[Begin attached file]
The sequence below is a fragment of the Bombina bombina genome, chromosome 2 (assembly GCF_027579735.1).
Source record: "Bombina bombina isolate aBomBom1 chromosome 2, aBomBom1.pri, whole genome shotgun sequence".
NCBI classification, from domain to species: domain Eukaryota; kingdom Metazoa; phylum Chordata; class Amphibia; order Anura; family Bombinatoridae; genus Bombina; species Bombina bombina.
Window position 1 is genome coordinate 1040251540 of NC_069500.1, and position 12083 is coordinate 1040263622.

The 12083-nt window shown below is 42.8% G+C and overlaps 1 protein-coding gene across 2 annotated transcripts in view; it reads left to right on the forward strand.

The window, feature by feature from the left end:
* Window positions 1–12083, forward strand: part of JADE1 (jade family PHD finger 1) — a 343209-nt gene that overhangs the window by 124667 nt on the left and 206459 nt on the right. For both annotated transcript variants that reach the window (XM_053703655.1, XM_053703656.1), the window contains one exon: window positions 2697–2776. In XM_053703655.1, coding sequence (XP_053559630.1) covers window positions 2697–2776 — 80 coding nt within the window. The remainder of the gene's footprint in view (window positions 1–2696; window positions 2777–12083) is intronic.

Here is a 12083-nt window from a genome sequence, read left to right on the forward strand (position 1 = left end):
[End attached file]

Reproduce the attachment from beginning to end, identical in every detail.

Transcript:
The sequence below is a fragment of the Bombina bombina genome, chromosome 2 (assembly GCF_027579735.1).
Source record: "Bombina bombina isolate aBomBom1 chromosome 2, aBomBom1.pri, whole genome shotgun sequence".
NCBI classification, from domain to species: domain Eukaryota; kingdom Metazoa; phylum Chordata; class Amphibia; order Anura; family Bombinatoridae; genus Bombina; species Bombina bombina.
Window position 1 is genome coordinate 1040251540 of NC_069500.1, and position 12083 is coordinate 1040263622.

The 12083-nt window shown below is 42.8% G+C and overlaps 1 protein-coding gene across 2 annotated transcripts in view; it reads left to right on the forward strand.

The window, feature by feature from the left end:
* Window positions 1–12083, forward strand: part of JADE1 (jade family PHD finger 1) — a 343209-nt gene that overhangs the window by 124667 nt on the left and 206459 nt on the right. For both annotated transcript variants that reach the window (XM_053703655.1, XM_053703656.1), the window contains one exon: window positions 2697–2776. In XM_053703655.1, coding sequence (XP_053559630.1) covers window positions 2697–2776 — 80 coding nt within the window. The remainder of the gene's footprint in view (window positions 1–2696; window positions 2777–12083) is intronic.

Here is a 12083-nt window from a genome sequence, read left to right on the forward strand (position 1 = left end):